Charcoal From Agro-Waste

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Scientists from the Agricultural Engineering College of Jabalpur, India, have developed a simple and inexpensive technology for converting agricultural and urban wastes into charcoal pellets through pyrolysis.

Charcoal is produced by burning raw material within a confined place under controlled conditions well enough to be carbonised but not so much that they are reduced to ashes.

About 7 kgs of charcoal can be obtained from 10 kg raw material with the charcoal having a calorific value of 4,500 to 5,000 k cal per kg. Longer-lasting pellets with lower calorific value can be obtained by mixing charcoal with clay.

Areas of Application: This charcoal can be used as a fuel in different industries for generating heat.

Inputs Required:

To produce charcoal, the following equipment required are:

  • Ten leaf collectors which are mainly bamboo or mild steel rakes.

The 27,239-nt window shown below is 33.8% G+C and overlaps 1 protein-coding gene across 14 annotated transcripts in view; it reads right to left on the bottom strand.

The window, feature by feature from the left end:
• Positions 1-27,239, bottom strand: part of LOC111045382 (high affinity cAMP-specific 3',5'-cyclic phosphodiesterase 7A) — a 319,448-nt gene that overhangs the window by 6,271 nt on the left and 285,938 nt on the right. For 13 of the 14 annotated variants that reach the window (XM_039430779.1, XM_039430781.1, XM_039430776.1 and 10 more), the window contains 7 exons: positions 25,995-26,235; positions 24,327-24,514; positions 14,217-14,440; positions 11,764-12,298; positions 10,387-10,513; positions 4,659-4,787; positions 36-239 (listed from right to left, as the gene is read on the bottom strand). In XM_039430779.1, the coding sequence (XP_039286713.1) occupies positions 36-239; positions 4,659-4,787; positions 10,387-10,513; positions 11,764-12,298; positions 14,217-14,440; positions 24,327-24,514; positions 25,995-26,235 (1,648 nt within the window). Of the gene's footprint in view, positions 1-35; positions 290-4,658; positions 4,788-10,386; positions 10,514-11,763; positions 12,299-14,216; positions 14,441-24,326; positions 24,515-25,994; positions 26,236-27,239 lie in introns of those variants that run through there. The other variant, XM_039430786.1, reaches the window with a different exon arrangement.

• Five leaf crushers or lightweight (15 kg) manually operated machines for compacting leaves.
  • Two municipal waste cleaners which manually operate perforated inclined cylinders made of expanded metal.
  • 75 waste pyrolisers having a maximum capacity of 10 kg for transforming cellulosic material into charcoal powder.
  • These pyrolisers are ordinary mild steel drums with holes and lids on the drum's periphery. A detachable chimeny is located at the top of the drum.
  • Two extruder-type pellestising machines with 7.5 HP motors. Charcoal pellets are 2.5 cm in diameter and 7.5 to 12.5 cm in length.

Stage of Development


Economic Data

Investment for a small unit producing three tons of fuel pellets per day is estimated at 3,900 USD, excluding land and building costs.

For further information please contact

The Managing Director
National Research Development Corp.
Anusandhan Vikas,
20-22 Zamroodpur Community Centre,
Kailash Colony Extension,
New Delhi 110048, India
Tel : 26417821; 26432121